Biblical Archaeology Review 42:5, September/October 2016

ReViews: À la Carte: A Broad Approach to Exodus Research

As its subtitle suggests, this book examines many issues concerning the Exodus from a variety of multi-disciplinary perspectives. It consists of 43 essays, each by a different author or group of authors. Many of the names of the 60 contributors will be familiar to BAR readers—Manfred Bietak, William Dever, Israel Finkelstein, Lawrence Geraty, Baruch Halpern, James Hoffmeier, Thomas Levy, Nadav Na’aman and William Propp, to name a few.

The articles are based on papers presented at an interdisciplinary conference at the University of California, San Diego, in 2013 by an international group of scholars and experts in diverse fields, who were addressing their peers. When referencing ancient texts, these experts frequently use the original languages in the relevant scripts (e.g., in the Hebrew alphabet); sometimes they include a transliteration, but often they do not even provide an English translation of the text. As the book contains a lot of technical language and analysis, probably only a third of the articles would be of interest to most BAR readers.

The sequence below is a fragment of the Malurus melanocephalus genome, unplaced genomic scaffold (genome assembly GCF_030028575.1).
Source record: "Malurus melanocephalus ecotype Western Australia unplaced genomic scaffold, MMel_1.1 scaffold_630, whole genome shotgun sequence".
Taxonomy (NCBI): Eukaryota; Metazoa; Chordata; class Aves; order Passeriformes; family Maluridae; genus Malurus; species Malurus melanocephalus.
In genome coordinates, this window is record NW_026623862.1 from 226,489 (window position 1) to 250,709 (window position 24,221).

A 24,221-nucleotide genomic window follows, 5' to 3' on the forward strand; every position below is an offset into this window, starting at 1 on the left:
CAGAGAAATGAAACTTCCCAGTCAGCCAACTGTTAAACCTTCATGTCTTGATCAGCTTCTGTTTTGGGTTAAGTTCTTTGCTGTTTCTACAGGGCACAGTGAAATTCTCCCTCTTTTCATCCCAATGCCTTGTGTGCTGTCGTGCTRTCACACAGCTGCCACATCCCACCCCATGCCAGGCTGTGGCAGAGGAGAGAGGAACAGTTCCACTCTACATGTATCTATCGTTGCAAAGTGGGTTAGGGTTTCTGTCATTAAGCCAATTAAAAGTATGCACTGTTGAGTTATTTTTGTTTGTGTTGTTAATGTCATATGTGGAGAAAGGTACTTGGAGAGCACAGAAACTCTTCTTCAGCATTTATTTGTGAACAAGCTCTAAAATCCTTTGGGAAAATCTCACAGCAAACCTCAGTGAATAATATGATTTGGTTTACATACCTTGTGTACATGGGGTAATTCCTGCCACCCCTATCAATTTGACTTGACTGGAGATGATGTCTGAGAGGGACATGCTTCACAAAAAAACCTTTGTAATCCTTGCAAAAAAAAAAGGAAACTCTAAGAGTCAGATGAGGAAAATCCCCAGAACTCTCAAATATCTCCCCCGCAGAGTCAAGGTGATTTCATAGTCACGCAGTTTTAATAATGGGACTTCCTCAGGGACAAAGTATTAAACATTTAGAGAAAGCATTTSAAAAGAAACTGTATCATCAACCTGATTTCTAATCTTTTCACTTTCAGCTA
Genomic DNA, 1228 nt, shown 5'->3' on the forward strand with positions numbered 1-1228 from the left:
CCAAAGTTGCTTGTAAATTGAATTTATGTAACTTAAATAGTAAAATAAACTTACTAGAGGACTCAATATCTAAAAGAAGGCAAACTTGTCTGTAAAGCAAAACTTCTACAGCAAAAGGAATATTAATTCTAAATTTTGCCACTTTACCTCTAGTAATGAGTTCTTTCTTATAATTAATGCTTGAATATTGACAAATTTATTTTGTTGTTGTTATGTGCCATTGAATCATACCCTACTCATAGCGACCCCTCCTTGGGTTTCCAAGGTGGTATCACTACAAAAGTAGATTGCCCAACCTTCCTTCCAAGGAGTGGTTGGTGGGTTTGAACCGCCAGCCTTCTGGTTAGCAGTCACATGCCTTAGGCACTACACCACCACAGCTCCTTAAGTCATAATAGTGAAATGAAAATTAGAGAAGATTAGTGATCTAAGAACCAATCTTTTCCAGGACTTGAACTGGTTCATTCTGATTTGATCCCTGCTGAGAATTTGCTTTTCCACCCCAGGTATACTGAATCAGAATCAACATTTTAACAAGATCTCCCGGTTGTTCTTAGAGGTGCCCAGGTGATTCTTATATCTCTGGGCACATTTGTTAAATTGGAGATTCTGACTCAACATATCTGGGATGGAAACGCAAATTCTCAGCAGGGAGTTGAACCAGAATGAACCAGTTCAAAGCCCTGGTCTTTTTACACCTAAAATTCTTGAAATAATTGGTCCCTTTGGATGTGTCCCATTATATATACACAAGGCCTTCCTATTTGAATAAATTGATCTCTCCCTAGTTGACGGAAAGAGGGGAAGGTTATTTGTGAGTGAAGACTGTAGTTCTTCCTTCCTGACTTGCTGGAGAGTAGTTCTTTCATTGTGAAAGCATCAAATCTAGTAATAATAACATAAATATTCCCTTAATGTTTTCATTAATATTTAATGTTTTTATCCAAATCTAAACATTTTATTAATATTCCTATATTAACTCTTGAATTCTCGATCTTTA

The scholars include archaeologists, Egyptologists, Biblical scholars, computer scientists, geoscientists and other experts. Topics include the historicity of the Exodus, Egyptian and Near Eastern parallels to the Exodus story, archaeological fieldwork on emergent Israel, the formation of Biblical literature, the cultural memory of the Exodus in ancient Israel and ancient topography—among others. Due to the wide scope of offerings, the articles are arranged in nine parts.

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